Finding Continuous Networks Study 01


The Tough Sudoku of August 5, 2010 contains a reasonable teaching moment on how one might find large continuous networks. A continouous network or continuous loop is perhaps one of the most powerful sudoku technique, trick or tip. It certainly is my personal favorite type of sudoku deduction..

If this is your first visit to this blog, welcome! Unfortunately, if you are a first time visitor, this page may seem like it is written in a different language. Well, it is!! Previous blog pages may be helpful. Links to these pages are found to the right, under Previous Entries. The earliest posts are at the bottom, and if you have never perused the intricacies of our special coded language here, you may wish to start close to beginning. The list is rather large, so below find a list of links that may be pertinent to this particular puzzle.


The Puzzle


Puzzle at Start





Three UPs ( also called Unique Possibilities)are available here.

  • Start 23
    1. (9)i3% row & box - hidden single in row 3 and also in box h2
    2. (7)i6% row & box
    3. (6)b5% box
  • Thus, UP 26

Simple Sudoku can find no further deductions to make at this point. The puzzle in this state is shown below.


Puzzle where typical easy techniques are exhausted.


After SSTS is done

Here, I can find a relatively easy to locate, but rather long and complex continuous network. I find it by using the following general form:

  • Let CLA mean Continuous Loop A - a Boolean that is either true or false.
  • Let CLB mean Continuous Loop B - again a Boolean
  • Let A = CLA: In other words, at least one of A and CLA must exist
  • Let B=CLB
  • Let CLA-B: In other words, no more than one of B,CLA can be true
  • Let CLB-A
  • => CLA = A - CLB = B Loop, since B-CLA.
In such a case,
  • All that CLA would eliminate is eliminated except for B.
  • All that CLB would eliminate is eliminated except for A.
Informal Proof: There are many ways to prove this deduction. One can use induction, a proof by contradiction, or any of several other methods. All of them boil down to this: CLA False cannot be caused by anything other than B True. If it is, then CLA was not in fact a Continuous Loop. The logic may look circular. It is a valid circle, as we have proven the larger Circle. Perhaps when I have time I may present a more formal proof.


Almost Continuous Loop A


ACLA

Above, I have tried to highlight the SIS components of ACLA. One could write the following chain fragment:

  • (4=6)a8 - (6=9)a9 - (9)e9 = HP(93)e46 - HP(34)e46 = (4)e2 - (4)f3 = (4)ab3

Almost Continuous Loop B


ACLB

Above, I have tried to highlight the SIS components of ACLB. One could write the following chain fragment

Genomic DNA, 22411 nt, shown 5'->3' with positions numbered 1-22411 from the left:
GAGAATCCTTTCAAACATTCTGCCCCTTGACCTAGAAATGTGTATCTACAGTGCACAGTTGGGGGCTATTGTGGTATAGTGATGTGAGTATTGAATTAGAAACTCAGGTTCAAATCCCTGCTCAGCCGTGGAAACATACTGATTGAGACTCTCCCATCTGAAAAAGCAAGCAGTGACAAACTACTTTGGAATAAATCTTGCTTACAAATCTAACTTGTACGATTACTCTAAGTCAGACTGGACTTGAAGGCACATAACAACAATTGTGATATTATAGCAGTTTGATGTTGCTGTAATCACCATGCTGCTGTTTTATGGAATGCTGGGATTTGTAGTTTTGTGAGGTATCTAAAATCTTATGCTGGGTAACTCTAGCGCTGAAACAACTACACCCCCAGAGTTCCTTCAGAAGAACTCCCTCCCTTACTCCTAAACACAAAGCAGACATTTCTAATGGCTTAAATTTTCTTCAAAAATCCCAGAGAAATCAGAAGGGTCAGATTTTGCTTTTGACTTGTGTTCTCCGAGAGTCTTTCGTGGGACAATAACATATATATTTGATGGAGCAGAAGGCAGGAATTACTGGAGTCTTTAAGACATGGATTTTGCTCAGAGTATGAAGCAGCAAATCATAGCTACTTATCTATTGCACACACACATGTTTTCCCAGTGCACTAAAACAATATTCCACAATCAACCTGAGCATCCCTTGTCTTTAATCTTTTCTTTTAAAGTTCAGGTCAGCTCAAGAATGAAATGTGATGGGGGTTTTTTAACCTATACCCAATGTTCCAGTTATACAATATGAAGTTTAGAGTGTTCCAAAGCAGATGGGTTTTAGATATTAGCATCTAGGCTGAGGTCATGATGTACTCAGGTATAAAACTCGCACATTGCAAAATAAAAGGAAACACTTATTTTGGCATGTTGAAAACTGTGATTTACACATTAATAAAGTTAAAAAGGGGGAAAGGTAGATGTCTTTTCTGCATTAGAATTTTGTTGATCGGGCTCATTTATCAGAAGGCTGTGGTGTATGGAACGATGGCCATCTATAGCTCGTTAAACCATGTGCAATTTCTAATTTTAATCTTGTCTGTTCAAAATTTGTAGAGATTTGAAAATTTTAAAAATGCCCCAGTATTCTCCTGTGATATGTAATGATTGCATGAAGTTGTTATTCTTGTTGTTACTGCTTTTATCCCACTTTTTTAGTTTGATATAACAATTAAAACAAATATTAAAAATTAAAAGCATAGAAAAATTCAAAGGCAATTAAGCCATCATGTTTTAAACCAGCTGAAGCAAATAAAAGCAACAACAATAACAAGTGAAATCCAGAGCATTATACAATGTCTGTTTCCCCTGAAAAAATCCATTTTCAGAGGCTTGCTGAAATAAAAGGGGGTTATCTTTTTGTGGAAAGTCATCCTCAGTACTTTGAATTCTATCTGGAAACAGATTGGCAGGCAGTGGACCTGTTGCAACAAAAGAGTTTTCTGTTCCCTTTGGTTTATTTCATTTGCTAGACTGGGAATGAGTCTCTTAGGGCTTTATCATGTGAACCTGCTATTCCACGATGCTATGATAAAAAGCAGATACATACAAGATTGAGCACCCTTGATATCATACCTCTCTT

• (4=3)b4 - (3)c45 = (3)c1 - (3)g1 = HP(39)g56 - HP(94)g56 = (4)g8 - (4)i7 = (4)ab7
Putting those two together, one has:
  • Note that (4)af3 => Continuous Loop => (4)b3 = CLA
  • Note that (4)ib7 => Continuous Loop => (4)a7 = CLB
  • Note that (4)b3 is a target of CLB => (4)b3 - CLB
  • Note that (4)a7 is a target of CLA => (4)a7 - CLA
  • => CLA = (4)b3 - CLB = (4)a7 LOOP
  • => the following 16 items can be eliminated:
    • (4) from a24, b8, f2, i8
    • (3) from a4,b1
    • (9) from c9
    • (6) from a7
    • (68) from e6
    • (18) from e4
    • (58) from g5
    • (8) from g6

A much easier Puzzle


After Loop

From this point, Simple Sudoku Will finish the puzzle. One could say:

  • SSTS => UP 81
This method of combining chain fragments to find larger continuous loops can be fruitful in finding large loops and large almost loops. It is relatively easy to find such complex animals in this manner.

Post Log: If one is clever, one can add (3)row 3 to the deduction. If one reuses (34)b4, then to avoid an oddagon of length (3) within the larger loop: CLA=A-CLB=B, one must in fact have A False, B False, CLA, CLB => All the original eliminations plus two more. This implies that the puzzle will fall apart quickly using smaller (less native SIS) steps confined to those thirteen SIS.

The oddagon that one must avoid is a typical "short circuit" type oddagon that one must always avoid in continuous networks. Someday, I hope to make that idea more formal. Suffice it to say that in this case:

  • CLA = A - CLB = B Loop
  • => CLA,A,CLB,B form an exactly one is true loop
  • => a short cicuit of exactly one is true between, for example, CLA and CLB cannot occur
  • CLB = (4-3)a7 = (3)b7 - (3=4)b4 - (4)b3 = CLA threatens to do just that
  • => CLA - CLB cannot occur
  • => CLA True, CLB True, (4)a7 False, (4)b3 False is the only escape




2 Comments
Indicate which comments you would like to be able to see

1) Start 23 UP 26
2) IMO, the continuous network is an efficient approach to this one:
[(4=6)a8 - (6=9)a9 - (9)e9 = HP(93)e46 - HP(34)e46 = (4)e2 - (4*)f3 = (4*)a3 loop] =
(4*)b3 -
[(4=3)b4 - (3)c45 = (3)c1 - (3)g1 = HP(39)g56 - HP(94)g56 = (4)g8 - (4*)i7 = (4*)b7 loop] =
(4*)a7 More...
05/Aug/10 1:00 AM
 |  |
IMO, one could call the Oddagon/ Continuous Network Overlay suggested at the end of my post an:
"out of phase short circuit" that must be avoided in such a situation. I believe that idea can be generalized to great benefit.

I wish that I had conceived of that manner to More...
05/Aug/10 1:17 AM
 |  |
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